Knee Tendinitis / Patellar Tendinitis

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Sports Medicine Conditions

Sports Medicine Physicians

James A. Rochester
Michael A. Campbell
Corey R. Troxell
Joy L. Long
Mark K. Perezous

Tendons attach muscles to bone. When they are injured, whether from repetitive use or a traumatic injury, inflammation and irritation of the tendon occurs. This is called tendinitis. It can affect the knee and/or kneecap (patella).

“Weekend warriors” (people who play sports on the weekend but do little to maintain conditioning during the rest of the week) often develop tendinitis in the knees. Age and being overweight also contribute to knee or patellar tendinitis.

Symptoms of tendinitis of the knee include:

  • Knee pain with activities which eases with rest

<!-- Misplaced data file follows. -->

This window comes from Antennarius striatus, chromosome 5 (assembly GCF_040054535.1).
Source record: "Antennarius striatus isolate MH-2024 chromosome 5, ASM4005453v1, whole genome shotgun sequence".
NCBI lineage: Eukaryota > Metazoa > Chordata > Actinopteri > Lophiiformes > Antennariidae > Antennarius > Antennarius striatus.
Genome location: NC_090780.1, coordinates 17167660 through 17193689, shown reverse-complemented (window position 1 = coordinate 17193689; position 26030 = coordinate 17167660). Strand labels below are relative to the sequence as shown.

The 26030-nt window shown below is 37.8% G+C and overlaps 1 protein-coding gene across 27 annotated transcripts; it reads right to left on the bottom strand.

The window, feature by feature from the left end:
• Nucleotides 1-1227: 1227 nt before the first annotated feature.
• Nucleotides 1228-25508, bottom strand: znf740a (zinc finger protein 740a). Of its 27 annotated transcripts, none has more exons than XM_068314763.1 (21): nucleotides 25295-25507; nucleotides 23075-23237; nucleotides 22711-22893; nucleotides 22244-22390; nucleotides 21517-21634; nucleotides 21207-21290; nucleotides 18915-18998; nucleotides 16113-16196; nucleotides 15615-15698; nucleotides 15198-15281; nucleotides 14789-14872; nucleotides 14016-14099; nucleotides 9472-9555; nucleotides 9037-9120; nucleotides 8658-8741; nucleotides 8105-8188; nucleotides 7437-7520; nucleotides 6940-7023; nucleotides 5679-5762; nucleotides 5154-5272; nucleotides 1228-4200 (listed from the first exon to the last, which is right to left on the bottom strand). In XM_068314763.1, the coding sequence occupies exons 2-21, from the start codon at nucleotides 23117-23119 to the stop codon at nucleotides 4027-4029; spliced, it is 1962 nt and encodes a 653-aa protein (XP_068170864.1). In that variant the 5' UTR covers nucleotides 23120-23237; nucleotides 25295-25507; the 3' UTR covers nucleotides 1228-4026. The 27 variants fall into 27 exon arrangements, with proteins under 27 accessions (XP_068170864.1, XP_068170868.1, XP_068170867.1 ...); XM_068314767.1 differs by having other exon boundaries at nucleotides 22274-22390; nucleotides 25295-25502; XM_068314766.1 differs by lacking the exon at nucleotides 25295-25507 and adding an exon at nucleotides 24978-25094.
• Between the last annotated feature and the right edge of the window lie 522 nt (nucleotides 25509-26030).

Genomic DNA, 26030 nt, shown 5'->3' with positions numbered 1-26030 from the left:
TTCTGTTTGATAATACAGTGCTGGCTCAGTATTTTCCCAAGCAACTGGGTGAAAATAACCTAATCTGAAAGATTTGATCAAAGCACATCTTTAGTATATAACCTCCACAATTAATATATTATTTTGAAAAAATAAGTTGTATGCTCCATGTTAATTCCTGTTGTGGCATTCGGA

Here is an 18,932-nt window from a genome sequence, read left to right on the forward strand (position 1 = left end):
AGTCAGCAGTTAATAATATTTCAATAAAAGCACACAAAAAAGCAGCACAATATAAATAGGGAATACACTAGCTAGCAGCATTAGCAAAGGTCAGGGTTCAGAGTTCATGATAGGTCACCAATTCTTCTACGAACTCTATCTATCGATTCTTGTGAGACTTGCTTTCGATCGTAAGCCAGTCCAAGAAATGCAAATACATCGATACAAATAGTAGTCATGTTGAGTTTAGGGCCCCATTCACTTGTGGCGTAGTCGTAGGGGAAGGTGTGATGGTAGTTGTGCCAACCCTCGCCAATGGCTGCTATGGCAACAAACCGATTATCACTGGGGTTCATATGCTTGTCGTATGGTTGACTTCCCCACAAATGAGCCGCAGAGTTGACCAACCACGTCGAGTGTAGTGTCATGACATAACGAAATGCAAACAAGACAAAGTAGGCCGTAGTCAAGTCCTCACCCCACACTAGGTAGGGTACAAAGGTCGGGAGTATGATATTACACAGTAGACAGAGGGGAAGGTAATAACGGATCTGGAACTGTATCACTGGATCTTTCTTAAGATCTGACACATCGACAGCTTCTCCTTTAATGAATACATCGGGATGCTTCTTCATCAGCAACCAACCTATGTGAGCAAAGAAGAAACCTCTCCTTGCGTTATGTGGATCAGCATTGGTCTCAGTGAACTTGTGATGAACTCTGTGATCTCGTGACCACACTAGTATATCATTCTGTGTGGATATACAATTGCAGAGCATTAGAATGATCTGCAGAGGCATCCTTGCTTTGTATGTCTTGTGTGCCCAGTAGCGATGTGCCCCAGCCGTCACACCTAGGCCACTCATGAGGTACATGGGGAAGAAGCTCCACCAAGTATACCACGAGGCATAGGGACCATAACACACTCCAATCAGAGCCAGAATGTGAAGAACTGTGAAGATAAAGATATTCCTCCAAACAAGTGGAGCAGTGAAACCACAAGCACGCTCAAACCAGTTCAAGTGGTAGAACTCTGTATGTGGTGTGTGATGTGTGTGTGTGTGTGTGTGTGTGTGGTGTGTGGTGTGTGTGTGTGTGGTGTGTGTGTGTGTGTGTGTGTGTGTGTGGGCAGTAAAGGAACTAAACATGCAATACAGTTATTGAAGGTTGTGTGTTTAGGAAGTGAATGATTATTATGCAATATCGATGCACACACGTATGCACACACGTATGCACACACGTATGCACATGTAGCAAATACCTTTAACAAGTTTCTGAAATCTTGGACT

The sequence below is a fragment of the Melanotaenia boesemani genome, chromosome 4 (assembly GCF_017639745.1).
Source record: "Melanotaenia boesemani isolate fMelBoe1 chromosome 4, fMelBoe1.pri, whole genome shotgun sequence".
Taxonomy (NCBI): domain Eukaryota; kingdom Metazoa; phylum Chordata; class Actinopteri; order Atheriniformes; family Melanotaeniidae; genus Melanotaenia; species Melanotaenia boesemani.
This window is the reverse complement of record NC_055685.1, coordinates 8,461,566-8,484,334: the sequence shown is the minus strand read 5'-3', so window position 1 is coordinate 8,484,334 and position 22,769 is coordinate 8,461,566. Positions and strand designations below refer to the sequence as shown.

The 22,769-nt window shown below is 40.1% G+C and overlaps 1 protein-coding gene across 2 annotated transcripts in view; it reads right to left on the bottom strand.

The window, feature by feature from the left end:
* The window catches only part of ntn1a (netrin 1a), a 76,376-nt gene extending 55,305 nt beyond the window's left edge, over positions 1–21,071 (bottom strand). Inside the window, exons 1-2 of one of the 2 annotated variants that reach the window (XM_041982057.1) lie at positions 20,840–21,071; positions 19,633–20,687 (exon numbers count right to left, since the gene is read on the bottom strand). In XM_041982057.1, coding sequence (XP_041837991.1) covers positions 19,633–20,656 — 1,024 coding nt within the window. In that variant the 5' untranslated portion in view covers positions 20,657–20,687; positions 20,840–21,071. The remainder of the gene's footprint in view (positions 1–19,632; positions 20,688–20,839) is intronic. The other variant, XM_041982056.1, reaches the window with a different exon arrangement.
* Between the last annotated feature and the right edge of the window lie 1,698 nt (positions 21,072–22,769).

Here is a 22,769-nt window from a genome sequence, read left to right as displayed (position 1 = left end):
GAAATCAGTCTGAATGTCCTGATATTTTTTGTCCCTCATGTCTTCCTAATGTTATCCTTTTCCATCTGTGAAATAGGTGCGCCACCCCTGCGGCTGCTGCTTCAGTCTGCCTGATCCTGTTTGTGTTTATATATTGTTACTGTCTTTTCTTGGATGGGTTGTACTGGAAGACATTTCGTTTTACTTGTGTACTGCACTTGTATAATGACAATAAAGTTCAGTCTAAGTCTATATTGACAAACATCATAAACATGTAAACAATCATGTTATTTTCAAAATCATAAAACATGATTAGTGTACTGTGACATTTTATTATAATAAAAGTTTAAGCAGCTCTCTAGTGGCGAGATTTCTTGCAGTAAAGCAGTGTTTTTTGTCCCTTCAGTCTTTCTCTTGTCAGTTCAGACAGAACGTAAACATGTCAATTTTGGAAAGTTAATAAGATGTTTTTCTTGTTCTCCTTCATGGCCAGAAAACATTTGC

• Pain above or below the kneecap
  • Swelling
  • In severe cases, pain that is constant and disrupts sleep

A Lancaster Orthopedic Group knee specialist will evaluate your pain and symptoms, perform strength and motion tests on the knee and, in some cases, recommend an MRI to help determine if a tendon is inflamed, injured or torn.

Knee and patellar tendinitis typically goes away in a few weeks or months. If the symptoms persist, treatment options include rest, ice, anti-inflammatory medication, physical therapy, and knee supports.

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